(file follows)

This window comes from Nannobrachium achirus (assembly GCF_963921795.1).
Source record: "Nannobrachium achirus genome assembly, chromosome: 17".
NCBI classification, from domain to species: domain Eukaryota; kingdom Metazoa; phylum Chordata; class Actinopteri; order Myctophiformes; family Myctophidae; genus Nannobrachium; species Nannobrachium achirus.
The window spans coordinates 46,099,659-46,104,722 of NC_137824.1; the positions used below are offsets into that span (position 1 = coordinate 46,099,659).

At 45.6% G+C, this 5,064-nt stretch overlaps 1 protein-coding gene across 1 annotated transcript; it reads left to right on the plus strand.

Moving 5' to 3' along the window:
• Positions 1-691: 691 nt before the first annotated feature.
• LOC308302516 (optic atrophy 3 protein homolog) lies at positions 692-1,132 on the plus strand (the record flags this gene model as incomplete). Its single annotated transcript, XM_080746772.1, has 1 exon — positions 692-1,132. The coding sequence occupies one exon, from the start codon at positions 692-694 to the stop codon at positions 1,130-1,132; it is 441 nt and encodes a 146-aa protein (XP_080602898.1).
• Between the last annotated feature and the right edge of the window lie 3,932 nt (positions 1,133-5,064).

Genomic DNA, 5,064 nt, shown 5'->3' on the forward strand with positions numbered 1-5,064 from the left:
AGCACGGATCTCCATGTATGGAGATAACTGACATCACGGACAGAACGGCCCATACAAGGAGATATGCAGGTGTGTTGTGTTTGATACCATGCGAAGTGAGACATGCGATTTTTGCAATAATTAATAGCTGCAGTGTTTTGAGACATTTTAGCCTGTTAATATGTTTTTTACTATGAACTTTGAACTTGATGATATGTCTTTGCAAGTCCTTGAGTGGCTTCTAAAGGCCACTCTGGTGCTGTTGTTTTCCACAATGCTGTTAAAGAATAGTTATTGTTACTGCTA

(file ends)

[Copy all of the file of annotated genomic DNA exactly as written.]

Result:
This window comes from Nannobrachium achirus (assembly GCF_963921795.1).
Source record: "Nannobrachium achirus genome assembly, chromosome: 17".
NCBI classification, from domain to species: domain Eukaryota; kingdom Metazoa; phylum Chordata; class Actinopteri; order Myctophiformes; family Myctophidae; genus Nannobrachium; species Nannobrachium achirus.
The window spans coordinates 46,099,659-46,104,722 of NC_137824.1; the positions used below are offsets into that span (position 1 = coordinate 46,099,659).

At 45.6% G+C, this 5,064-nt stretch overlaps 1 protein-coding gene across 1 annotated transcript; it reads left to right on the plus strand.

Moving 5' to 3' along the window:
• Positions 1-691: 691 nt before the first annotated feature.
• LOC308302516 (optic atrophy 3 protein homolog) lies at positions 692-1,132 on the plus strand (the record flags this gene model as incomplete). Its single annotated transcript, XM_080746772.1, has 1 exon — positions 692-1,132. The coding sequence occupies one exon, from the start codon at positions 692-694 to the stop codon at positions 1,130-1,132; it is 441 nt and encodes a 146-aa protein (XP_080602898.1).
• Between the last annotated feature and the right edge of the window lie 3,932 nt (positions 1,133-5,064).

Genomic DNA, 5,064 nt, shown 5'->3' on the forward strand with positions numbered 1-5,064 from the left:
AGCACGGATCTCCATGTATGGAGATAACTGACATCACGGACAGAACGGCCCATACAAGGAGATATGCAGGTGTGTTGTGTTTGATACCATGCGAAGTGAGACATGCGATTTTTGCAATAATTAATAGCTGCAGTGTTTTGAGACATTTTAGCCTGTTAATATGTTTTTTACTATGAACTTTGAACTTGATGATATGTCTTTGCAAGTCCTTGAGTGGCTTCTAAAGGCCACTCTGGTGCTGTTGTTTTCCACAATGCTGTTAAAGAATAGTTATTGTTACTGCTA